Baseball has come a long way in 10 years. Power used to demand a premium on the open market. The game is moving on now.
The news has hit the screens that Chris Carter is no longer the first baseman of the New York Yankees. The late spring signing never made much sense anyway. Initially signed for insurance in case 23-year-old Greg Bird struggled, Carter was looked at as a hole-filler of sorts after Bird’s injury in the final hours of Spring Training. The Yanks had plenty of other options instead.
Fast-forward to late June, and here we are. A disheveled Carter has been taken from the equation. Why? Because his $3.5 million price tag is a lot to pay for -0.4 bWAR through 57 games. New York is still on the hook for that cash. First base play can be improved through other means.
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Tyler Austin brings a much different game to New York than Carter. Austin has some strikeout problems, too. He can also hit for a much better average while also providing some power. His glove would at least match Carter’s.
Carter was a one-dimensional player. Offense was his calling card, swinging for the fences and showing the typical high strikeout and walk rates. His defense is more NBA-like. In his career, Carter owns an 11.5 percent walk rate paired with a 33.3 percent K rate – beyond awful.
His at-bats in 2016 resulted in an extra-base hit just over 12.5 percent of the time while leading the National League in home runs with 41. This power came at the cost of 206 K’s. Only Baltimore Orioles first baseman Chris Davis (essentially an identical hitter and also named Chris) topped him. Ironically, Davis is getting roughly $20 million more.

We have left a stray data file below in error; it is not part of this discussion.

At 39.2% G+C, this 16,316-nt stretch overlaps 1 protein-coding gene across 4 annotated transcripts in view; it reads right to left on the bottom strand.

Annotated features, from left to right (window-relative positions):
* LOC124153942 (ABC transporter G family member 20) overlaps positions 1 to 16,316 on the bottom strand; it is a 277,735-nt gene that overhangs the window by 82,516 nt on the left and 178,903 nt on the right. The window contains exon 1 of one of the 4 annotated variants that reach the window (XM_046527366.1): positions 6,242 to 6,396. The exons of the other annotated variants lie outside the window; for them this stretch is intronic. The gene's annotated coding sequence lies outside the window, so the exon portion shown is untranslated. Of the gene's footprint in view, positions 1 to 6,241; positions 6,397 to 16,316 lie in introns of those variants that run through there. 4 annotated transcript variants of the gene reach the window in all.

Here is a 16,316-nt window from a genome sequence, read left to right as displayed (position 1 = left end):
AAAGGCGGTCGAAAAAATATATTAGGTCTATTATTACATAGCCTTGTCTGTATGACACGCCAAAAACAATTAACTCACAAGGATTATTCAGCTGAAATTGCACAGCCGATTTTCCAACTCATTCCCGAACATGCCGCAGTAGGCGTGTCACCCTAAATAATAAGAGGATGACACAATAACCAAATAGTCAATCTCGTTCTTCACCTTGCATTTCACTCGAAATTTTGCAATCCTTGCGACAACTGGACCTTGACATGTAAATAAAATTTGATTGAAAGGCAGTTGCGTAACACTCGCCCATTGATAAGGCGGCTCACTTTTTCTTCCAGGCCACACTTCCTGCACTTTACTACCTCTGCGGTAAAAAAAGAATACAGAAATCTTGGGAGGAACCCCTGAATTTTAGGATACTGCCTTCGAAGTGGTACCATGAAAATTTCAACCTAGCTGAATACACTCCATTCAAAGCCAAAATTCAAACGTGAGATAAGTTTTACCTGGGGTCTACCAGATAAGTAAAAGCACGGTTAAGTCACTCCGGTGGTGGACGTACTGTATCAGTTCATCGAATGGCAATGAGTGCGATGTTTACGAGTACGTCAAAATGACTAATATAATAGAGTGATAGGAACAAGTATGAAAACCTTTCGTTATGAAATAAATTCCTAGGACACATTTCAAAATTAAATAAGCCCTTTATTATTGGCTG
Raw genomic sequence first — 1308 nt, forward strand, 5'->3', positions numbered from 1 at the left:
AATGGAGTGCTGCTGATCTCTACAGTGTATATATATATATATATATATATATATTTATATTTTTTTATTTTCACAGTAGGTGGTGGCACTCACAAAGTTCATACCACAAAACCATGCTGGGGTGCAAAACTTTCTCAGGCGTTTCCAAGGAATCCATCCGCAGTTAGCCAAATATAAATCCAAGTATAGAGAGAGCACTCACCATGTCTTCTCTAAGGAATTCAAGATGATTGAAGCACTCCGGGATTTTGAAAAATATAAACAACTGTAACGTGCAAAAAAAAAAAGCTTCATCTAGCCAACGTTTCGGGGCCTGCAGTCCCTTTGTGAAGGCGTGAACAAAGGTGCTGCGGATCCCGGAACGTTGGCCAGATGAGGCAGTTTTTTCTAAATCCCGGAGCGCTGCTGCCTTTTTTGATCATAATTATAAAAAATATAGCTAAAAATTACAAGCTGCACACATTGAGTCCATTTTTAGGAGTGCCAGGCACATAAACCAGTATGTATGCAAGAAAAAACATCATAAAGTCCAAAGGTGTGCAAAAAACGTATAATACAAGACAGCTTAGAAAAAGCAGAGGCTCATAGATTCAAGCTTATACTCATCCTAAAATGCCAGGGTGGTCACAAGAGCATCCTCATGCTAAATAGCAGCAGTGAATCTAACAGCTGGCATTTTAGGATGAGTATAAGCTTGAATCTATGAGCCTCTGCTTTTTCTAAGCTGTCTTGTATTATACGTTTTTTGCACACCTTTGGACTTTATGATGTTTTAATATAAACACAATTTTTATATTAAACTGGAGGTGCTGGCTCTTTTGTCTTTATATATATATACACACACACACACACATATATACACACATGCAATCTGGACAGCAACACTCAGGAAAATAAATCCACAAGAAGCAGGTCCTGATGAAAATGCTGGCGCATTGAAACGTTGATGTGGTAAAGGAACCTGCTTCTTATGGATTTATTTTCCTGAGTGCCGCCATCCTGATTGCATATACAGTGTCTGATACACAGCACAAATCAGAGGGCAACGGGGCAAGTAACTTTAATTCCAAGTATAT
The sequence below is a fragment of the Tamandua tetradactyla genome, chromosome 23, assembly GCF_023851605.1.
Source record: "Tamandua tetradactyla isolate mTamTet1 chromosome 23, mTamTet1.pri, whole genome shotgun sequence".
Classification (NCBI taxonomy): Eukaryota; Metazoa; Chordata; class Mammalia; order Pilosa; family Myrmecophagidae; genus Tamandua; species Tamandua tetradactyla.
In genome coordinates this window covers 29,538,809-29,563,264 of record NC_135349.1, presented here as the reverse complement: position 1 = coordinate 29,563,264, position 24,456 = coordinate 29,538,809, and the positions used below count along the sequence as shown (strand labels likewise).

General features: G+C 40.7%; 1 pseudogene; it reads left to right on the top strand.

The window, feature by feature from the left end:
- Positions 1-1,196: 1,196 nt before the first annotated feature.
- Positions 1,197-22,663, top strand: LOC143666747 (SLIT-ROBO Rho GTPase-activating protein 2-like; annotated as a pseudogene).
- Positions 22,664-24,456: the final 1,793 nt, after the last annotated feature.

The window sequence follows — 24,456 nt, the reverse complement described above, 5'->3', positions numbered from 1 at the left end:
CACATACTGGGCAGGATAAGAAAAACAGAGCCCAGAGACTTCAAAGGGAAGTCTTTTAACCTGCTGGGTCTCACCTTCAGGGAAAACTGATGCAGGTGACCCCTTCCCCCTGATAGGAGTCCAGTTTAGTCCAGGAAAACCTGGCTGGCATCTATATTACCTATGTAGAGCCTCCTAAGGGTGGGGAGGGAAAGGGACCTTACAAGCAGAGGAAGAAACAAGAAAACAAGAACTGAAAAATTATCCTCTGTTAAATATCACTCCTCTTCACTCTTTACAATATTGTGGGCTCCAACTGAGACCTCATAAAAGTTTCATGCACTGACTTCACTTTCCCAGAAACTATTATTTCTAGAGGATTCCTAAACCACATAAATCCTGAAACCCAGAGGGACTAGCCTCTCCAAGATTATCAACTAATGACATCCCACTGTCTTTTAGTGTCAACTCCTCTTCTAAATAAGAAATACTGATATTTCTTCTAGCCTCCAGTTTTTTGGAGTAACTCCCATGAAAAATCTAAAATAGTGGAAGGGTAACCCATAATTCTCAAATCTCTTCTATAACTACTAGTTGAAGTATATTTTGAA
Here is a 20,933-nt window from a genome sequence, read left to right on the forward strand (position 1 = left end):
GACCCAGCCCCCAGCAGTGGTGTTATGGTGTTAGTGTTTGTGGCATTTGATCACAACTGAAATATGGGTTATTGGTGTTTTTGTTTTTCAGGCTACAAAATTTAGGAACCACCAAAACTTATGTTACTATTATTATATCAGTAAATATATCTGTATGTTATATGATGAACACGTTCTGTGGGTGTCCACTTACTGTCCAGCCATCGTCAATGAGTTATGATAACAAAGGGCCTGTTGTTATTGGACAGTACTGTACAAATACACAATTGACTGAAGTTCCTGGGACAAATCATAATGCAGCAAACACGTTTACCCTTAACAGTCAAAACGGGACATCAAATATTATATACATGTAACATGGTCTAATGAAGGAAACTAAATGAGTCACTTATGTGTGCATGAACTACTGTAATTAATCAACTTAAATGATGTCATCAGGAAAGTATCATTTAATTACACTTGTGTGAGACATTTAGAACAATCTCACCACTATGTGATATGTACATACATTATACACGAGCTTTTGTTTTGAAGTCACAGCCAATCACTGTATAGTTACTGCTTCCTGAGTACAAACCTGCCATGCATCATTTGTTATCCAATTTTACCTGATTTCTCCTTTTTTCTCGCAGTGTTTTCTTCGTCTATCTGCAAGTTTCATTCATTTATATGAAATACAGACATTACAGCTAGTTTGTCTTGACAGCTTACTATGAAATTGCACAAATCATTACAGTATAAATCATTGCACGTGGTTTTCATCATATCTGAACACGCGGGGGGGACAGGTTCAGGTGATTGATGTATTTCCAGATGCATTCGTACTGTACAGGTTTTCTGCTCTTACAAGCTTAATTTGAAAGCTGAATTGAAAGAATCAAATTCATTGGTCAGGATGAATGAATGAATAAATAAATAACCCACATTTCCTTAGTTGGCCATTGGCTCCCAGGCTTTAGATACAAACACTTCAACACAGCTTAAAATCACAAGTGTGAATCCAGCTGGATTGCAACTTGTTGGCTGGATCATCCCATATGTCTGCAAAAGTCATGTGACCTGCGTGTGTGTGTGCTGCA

But Chris Carter was DFA’d because he didn’t bring his only tool with him to Yankee Stadium. His K and BB rates were the same, but his power was not. Carter has only hit eight bombs through 57 games which is a full-season pace of 23. Starlin Castro can do that. Tampa Bay Rays outfielder Colby Rasmus has more dingers in 20 fewer games.
I will say this: Chris Carter seems like a genuinely good dude. Always smiling too. It’s a shame he couldn’t put it together.
When you pair this sort of hitting with below-average to poor defense at first base (-7.1 UZR/150), you end up with these sorts of headlines. The New York Yankees know Tyler Austin can do at least as much. Might as well give the first baseman of the future his reps.